On Human Rights Day, the challenges at home and abroad could not be greater

Stephen Doughty

Today, December 10th, we mark Human Rights Day – the anniversary of the adoption of the Universal Declaration of Human Rights (UDHR) by the United Nations in 1948 – a document, like Magna Carta, that has had crucial influence on rights and protections at home and internationally.

Keir Starmer, himself a former human rights lawyer, and the shadow cabinet have made clear that a future Labour foreign and development policy must have human rights at its heart – very much in Labour’s proud tradition of ethical internationalism.

The Labour government led by Clement Attlee played a key part in the agreement of the Universal Declaration. It was the former Labour MP for Warrington, a former general secretary of the GMB and TUC president Charles Dukes who was the British representative during the drafting of the UDHR.

However, British representatives at the time rightly remained frustrated that it had moral but no legal obligation. It was not until 1976, when the International Covenant on Civil and Political Rights (ICCPR) came into force, that legal status was given to most of the UDHR.

Yet today we are faced with a Tory government that seeks to weaken our legal protections and international standing, as highlighted by David Lammy this week, including undermining our commitments to the European Convention on Human Rights and the Human Rights Act. It is a worrying direction of travel that would see the UK move away from the priority put on human rights and democracy of the incoming Biden administration.

For the first time since WW2, we have no judge on the International Court of Justice. We have no representative on the majority of the key human rights treaty bodies to which we are signatories, and only got a seat on the UN Human Rights Council in a non-contested election. So it falls again to Labour to continue to defend human rights at home and abroad, and ensure they have meaningful effect.

The challenge is never greater. Around the world, Covid-19 has changed the lives of millions, impeded or reversed economic growth and taken the lives of hundreds of thousands. And while the pandemic exposed and exploited stark economic and social inequalities, numerous governments have also directly used the crisis as cover to restrict dissent, silence criticism and withdraw protection for the most vulnerable.

In Hong Kong, the Chinese government has aggressively cracked down on opposition and dissenting voices – barring pro-democracy lawmakers from the Legislative Council and sentencing pro-democracy activists lengthy jail terms for their involvement in peaceful protests.

Elsewhere, religious and ethnic minorities have been labelled “super spreaders”. The Egyptian military regime has arrested activists, human rights defenders, lawyers and journalists. Curfews and lockdowns have been brutally enforced in Liberia and Zimbabwe.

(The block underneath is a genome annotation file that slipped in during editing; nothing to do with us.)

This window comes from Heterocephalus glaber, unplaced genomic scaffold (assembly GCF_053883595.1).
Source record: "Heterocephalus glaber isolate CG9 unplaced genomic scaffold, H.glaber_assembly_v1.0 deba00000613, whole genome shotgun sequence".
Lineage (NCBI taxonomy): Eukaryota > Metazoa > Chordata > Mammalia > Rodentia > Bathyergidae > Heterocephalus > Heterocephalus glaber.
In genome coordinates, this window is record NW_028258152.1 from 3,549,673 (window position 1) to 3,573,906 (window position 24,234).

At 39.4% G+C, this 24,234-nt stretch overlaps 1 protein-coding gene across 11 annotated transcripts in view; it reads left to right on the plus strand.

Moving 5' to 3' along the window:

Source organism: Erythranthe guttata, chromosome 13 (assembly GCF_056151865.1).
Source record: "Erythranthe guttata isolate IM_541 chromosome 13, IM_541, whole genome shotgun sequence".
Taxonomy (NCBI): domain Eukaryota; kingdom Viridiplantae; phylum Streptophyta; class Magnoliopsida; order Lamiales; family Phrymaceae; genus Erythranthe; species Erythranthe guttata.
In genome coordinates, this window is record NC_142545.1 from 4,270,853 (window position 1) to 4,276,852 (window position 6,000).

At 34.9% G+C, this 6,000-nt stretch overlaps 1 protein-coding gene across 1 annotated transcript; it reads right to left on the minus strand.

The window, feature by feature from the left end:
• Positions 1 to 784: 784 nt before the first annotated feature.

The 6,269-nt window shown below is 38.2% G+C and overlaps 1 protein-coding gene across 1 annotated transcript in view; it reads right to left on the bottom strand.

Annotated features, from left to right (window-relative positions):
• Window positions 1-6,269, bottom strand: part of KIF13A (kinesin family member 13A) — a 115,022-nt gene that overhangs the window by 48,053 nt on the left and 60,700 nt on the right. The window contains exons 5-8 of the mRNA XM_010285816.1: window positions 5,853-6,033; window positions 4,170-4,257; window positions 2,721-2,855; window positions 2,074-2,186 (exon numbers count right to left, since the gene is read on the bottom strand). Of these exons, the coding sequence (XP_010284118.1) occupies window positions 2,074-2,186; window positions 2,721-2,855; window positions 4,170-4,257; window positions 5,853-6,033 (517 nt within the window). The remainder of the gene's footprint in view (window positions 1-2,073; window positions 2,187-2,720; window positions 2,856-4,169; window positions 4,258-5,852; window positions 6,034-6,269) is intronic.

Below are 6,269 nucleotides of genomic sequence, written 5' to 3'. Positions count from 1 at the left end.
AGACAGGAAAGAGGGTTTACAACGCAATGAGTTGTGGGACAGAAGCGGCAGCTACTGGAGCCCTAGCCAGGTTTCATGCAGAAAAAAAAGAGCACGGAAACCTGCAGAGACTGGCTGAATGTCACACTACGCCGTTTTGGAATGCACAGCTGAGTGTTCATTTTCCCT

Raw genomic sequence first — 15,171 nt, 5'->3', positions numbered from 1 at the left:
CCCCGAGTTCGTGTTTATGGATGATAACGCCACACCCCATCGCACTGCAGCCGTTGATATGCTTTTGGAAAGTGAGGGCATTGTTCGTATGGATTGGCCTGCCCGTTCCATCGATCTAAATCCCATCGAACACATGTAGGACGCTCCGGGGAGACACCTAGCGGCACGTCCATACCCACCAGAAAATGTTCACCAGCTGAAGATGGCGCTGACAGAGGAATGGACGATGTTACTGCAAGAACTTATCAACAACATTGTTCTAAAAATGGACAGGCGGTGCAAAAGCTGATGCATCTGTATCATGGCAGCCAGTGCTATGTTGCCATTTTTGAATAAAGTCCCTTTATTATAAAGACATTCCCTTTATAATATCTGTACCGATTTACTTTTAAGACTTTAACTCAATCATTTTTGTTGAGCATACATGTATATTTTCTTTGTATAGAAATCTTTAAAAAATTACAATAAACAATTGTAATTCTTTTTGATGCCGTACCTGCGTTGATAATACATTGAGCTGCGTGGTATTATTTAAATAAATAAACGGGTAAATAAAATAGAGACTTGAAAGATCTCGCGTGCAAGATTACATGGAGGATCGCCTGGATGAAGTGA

Beyond Covid-19, repression and abuse take many forms: police brutality in the United States; the treatment of protesting farmers in India; the fatal massacres at Lekki Toll Gate Plaza and brutal activities of the SARS unit in Nigeria; violent crackdowns on opposition in Tanzania and Uganda; attacks on civilians in Ethiopia and the denial of humanitarian access.

The list goes on. Repressive regimes – from North Korea to Iran, China to Russia – and extremist groups like ISIS and Boko Haram have continued to wage campaigns against fundamental rights and freedoms.

The situation for global women and girls’ rights should shame us all. Even before the pandemic, one in five women experienced domestic violence. Rape and sexual violence continue to be used as a weapon of war in conflicts across the world. Millions of girls are denied the right to education and reproductive health.

In Europe, “LGBT+ free zones” in Poland have tacit support from the government, and LGBT+ people face repression and persecution from Russia to the Gulf.

While the global human rights situation worsens, this government has no strategy – and the silence from the UK in the face of human rights abuses is deafening. While Labour welcomed the long-awaited introduction of Magnitsky sanctions against human rights violators, the regime does not go far enough.

The Chancellor’s decision to abandon our commitment to 0.7% Official Development Assistance spending – and with it the support provided for access to health, education, food and basic dignities across the globe – speaks to a pattern of indifference to upholding rights around the world, including government-backed telecoms companies complicit in the restricting of information relating to human rights abuses against the Rohingya.

In contrast, Labour has been winning victories in parliament to ensure human rights sit at the heart of our future trade deals, listening to workers and trade unionists around the world about the positive impact Britain could be making. As we mark Human Rights Day, it is clear that the challenges could not be greater. That is why we must, as a party and a movement, recommit to those bold principles of 1948. Not just in word, but in deed.

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